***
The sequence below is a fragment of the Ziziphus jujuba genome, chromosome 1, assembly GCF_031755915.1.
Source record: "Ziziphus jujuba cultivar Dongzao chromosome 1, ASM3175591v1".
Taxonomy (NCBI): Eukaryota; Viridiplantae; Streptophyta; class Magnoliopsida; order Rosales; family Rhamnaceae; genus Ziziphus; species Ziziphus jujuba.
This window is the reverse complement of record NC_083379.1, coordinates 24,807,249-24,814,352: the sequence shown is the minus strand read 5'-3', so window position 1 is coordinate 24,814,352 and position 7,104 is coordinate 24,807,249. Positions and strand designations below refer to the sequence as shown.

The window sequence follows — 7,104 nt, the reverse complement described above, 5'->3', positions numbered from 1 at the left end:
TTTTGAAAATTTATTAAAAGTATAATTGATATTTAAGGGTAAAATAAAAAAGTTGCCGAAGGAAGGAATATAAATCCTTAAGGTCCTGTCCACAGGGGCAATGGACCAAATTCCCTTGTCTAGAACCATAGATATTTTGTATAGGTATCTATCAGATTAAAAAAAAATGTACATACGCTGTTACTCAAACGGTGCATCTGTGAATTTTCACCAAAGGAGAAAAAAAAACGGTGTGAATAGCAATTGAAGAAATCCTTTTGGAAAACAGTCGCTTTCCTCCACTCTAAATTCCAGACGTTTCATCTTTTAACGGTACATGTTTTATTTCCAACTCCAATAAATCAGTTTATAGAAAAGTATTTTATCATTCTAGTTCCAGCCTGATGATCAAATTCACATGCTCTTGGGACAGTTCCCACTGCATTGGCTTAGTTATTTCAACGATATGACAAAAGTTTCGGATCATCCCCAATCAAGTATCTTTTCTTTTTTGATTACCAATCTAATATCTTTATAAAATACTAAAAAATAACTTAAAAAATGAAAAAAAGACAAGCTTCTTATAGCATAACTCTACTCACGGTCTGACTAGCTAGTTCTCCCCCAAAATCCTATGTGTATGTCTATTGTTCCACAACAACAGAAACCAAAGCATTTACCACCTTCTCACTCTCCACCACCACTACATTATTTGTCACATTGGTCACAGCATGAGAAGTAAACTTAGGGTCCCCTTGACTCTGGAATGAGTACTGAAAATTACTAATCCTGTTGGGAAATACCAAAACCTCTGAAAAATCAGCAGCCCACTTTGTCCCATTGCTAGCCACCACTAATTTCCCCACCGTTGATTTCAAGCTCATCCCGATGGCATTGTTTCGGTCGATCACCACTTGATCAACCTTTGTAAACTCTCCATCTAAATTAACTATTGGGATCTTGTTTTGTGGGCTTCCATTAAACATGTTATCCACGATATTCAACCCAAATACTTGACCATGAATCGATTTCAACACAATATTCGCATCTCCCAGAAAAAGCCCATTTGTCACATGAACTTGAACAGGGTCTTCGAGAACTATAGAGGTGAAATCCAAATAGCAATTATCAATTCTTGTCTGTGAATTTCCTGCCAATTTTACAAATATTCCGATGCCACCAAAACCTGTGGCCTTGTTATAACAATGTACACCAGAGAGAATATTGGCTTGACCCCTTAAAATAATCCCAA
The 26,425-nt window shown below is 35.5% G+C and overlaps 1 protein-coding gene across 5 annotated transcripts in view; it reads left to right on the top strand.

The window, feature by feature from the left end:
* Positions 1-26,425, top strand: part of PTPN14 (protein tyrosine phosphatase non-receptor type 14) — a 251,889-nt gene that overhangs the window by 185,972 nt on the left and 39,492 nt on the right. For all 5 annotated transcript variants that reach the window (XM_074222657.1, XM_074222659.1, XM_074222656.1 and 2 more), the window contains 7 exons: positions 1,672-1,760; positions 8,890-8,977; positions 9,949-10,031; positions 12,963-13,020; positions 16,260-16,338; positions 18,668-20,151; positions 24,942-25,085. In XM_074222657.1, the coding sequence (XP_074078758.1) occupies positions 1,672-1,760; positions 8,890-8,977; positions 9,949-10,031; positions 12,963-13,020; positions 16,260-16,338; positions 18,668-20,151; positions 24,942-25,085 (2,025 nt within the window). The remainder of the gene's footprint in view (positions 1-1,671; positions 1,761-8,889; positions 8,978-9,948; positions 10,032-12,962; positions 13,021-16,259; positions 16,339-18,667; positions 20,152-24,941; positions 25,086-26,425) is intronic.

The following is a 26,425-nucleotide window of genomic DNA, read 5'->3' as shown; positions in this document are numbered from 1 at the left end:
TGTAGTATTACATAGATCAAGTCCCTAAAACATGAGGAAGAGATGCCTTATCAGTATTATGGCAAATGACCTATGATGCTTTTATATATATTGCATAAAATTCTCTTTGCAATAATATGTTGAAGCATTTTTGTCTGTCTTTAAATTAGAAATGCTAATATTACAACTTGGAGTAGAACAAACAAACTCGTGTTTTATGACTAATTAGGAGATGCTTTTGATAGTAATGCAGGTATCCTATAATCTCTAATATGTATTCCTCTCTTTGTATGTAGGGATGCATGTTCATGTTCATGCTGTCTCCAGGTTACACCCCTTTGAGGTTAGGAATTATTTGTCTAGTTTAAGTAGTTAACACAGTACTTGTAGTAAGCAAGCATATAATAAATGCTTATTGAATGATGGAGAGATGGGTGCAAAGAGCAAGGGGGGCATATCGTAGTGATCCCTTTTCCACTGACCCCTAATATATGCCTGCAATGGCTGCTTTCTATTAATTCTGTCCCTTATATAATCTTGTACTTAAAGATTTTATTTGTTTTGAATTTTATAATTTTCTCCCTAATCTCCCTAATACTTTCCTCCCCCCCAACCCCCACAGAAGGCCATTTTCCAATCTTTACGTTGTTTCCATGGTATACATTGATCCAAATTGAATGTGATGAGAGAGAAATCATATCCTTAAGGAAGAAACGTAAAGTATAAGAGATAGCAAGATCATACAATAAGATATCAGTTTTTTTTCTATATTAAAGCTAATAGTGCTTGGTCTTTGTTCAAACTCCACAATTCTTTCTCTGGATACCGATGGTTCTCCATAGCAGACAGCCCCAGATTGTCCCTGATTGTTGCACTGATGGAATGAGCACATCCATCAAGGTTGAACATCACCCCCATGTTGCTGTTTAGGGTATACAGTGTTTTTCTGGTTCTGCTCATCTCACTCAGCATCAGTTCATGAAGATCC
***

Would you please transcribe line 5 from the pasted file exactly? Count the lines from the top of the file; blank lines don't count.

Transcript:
The window sequence follows — 7,104 nt, the reverse complement described above, 5'->3', positions numbered from 1 at the left end: